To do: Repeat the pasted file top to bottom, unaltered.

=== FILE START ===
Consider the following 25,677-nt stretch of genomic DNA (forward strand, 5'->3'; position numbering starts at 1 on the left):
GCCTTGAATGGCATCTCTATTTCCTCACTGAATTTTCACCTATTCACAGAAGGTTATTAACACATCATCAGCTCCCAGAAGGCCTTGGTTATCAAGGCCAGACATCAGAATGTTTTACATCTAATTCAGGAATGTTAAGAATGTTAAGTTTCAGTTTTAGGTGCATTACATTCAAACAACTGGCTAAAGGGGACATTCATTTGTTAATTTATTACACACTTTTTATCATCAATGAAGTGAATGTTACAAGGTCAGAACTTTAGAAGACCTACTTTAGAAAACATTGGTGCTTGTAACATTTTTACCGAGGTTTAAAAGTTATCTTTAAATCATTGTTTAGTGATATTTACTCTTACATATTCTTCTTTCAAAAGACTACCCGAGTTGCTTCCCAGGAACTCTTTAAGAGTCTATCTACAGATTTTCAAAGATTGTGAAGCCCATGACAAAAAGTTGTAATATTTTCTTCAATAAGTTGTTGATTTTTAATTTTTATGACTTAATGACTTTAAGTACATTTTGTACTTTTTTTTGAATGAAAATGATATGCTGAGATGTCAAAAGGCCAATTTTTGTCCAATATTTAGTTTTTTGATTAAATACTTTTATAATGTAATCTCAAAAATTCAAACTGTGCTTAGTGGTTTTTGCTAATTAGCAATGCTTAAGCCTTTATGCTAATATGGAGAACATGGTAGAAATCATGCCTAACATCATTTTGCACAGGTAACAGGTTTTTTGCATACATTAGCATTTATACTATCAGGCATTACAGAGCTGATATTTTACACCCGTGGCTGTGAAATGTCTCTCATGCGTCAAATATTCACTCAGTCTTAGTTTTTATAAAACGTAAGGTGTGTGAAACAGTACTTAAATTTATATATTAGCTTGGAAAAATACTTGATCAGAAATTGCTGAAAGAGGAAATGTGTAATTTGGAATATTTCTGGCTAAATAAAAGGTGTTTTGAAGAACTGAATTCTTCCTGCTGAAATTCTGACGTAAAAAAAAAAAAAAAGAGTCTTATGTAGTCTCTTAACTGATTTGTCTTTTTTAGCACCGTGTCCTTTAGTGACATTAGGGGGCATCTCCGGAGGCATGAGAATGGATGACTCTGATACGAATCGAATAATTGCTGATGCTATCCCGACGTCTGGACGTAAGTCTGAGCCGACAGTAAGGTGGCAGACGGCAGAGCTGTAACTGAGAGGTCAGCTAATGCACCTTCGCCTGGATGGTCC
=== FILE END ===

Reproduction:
Consider the following 25,677-nt stretch of genomic DNA (forward strand, 5'->3'; position numbering starts at 1 on the left):
GCCTTGAATGGCATCTCTATTTCCTCACTGAATTTTCACCTATTCACAGAAGGTTATTAACACATCATCAGCTCCCAGAAGGCCTTGGTTATCAAGGCCAGACATCAGAATGTTTTACATCTAATTCAGGAATGTTAAGAATGTTAAGTTTCAGTTTTAGGTGCATTACATTCAAACAACTGGCTAAAGGGGACATTCATTTGTTAATTTATTACACACTTTTTATCATCAATGAAGTGAATGTTACAAGGTCAGAACTTTAGAAGACCTACTTTAGAAAACATTGGTGCTTGTAACATTTTTACCGAGGTTTAAAAGTTATCTTTAAATCATTGTTTAGTGATATTTACTCTTACATATTCTTCTTTCAAAAGACTACCCGAGTTGCTTCCCAGGAACTCTTTAAGAGTCTATCTACAGATTTTCAAAGATTGTGAAGCCCATGACAAAAAGTTGTAATATTTTCTTCAATAAGTTGTTGATTTTTAATTTTTATGACTTAATGACTTTAAGTACATTTTGTACTTTTTTTTGAATGAAAATGATATGCTGAGATGTCAAAAGGCCAATTTTTGTCCAATATTTAGTTTTTTGATTAAATACTTTTATAATGTAATCTCAAAAATTCAAACTGTGCTTAGTGGTTTTTGCTAATTAGCAATGCTTAAGCCTTTATGCTAATATGGAGAACATGGTAGAAATCATGCCTAACATCATTTTGCACAGGTAACAGGTTTTTTGCATACATTAGCATTTATACTATCAGGCATTACAGAGCTGATATTTTACACCCGTGGCTGTGAAATGTCTCTCATGCGTCAAATATTCACTCAGTCTTAGTTTTTATAAAACGTAAGGTGTGTGAAACAGTACTTAAATTTATATATTAGCTTGGAAAAATACTTGATCAGAAATTGCTGAAAGAGGAAATGTGTAATTTGGAATATTTCTGGCTAAATAAAAGGTGTTTTGAAGAACTGAATTCTTCCTGCTGAAATTCTGACGTAAAAAAAAAAAAAAAGAGTCTTATGTAGTCTCTTAACTGATTTGTCTTTTTTAGCACCGTGTCCTTTAGTGACATTAGGGGGCATCTCCGGAGGCATGAGAATGGATGACTCTGATACGAATCGAATAATTGCTGATGCTATCCCGACGTCTGGACGTAAGTCTGAGCCGACAGTAAGGTGGCAGACGGCAGAGCTGTAACTGAGAGGTCAGCTAATGCACCTTCGCCTGGATGGTCC